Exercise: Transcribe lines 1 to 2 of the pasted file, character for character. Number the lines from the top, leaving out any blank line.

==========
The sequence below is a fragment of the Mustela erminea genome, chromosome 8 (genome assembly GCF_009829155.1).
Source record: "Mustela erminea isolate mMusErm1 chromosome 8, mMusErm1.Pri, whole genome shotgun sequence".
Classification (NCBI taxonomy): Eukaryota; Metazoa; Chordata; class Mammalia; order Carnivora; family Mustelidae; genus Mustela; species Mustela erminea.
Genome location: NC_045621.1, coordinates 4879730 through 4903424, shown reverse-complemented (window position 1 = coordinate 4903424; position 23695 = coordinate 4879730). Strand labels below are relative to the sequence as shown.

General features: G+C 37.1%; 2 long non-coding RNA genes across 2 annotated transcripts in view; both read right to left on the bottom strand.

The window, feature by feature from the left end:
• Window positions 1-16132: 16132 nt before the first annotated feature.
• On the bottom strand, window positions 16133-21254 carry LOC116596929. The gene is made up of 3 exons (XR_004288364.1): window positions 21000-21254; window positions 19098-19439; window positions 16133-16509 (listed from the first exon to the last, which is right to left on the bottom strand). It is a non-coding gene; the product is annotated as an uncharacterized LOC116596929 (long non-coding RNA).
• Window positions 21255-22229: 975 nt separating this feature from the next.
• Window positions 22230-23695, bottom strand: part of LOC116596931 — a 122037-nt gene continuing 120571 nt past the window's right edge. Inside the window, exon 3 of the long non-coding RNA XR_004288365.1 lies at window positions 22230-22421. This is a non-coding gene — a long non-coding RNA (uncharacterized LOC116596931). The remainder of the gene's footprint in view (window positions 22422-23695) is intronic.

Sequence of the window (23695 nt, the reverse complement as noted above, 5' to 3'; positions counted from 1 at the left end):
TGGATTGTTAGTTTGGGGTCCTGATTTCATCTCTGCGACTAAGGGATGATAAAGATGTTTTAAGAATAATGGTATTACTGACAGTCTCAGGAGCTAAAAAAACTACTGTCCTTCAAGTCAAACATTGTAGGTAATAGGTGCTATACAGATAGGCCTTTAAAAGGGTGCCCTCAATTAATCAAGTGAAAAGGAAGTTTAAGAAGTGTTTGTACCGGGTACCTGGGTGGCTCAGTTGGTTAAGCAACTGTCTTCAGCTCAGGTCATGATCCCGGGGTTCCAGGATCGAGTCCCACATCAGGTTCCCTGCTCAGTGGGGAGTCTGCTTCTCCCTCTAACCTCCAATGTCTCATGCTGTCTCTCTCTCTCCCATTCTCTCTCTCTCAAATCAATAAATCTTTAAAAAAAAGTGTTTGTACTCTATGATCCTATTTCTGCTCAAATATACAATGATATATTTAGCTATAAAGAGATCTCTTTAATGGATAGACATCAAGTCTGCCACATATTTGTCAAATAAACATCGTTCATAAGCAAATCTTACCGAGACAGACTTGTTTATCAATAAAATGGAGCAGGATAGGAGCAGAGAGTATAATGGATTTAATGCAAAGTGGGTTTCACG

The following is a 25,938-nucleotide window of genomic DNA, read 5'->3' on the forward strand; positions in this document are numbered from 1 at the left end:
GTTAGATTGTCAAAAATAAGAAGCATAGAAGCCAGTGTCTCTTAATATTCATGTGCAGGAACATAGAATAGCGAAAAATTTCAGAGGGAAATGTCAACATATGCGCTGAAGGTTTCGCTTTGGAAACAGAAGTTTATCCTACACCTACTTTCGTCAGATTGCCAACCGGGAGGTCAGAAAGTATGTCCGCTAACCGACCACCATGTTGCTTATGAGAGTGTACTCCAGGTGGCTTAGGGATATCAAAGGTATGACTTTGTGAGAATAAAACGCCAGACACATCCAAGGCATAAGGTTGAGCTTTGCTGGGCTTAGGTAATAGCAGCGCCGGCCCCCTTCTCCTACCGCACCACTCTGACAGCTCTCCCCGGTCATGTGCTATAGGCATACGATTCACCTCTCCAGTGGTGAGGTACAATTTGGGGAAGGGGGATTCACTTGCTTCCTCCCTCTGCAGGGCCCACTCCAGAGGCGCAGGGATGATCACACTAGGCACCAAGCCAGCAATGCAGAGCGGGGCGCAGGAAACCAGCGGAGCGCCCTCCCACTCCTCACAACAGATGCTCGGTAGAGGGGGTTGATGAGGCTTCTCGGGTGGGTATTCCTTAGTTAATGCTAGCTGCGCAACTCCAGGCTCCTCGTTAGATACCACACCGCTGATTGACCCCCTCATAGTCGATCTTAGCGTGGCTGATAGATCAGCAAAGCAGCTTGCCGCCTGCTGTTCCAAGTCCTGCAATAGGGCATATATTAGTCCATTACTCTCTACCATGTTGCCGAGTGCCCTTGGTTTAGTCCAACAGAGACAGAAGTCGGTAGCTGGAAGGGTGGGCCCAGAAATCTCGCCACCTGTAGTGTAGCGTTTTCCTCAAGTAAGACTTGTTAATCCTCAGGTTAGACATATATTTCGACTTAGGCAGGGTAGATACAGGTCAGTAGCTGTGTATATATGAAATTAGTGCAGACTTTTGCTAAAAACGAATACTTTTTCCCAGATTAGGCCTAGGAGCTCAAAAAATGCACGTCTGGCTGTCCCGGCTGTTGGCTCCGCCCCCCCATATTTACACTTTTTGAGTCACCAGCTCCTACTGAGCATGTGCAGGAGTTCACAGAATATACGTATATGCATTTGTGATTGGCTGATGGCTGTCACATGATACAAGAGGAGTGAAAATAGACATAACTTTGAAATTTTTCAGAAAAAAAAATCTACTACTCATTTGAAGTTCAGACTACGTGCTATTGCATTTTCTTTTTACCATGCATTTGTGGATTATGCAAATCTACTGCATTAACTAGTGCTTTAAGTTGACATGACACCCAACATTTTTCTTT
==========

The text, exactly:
The sequence below is a fragment of the Mustela erminea genome, chromosome 8 (genome assembly GCF_009829155.1).
Source record: "Mustela erminea isolate mMusErm1 chromosome 8, mMusErm1.Pri, whole genome shotgun sequence".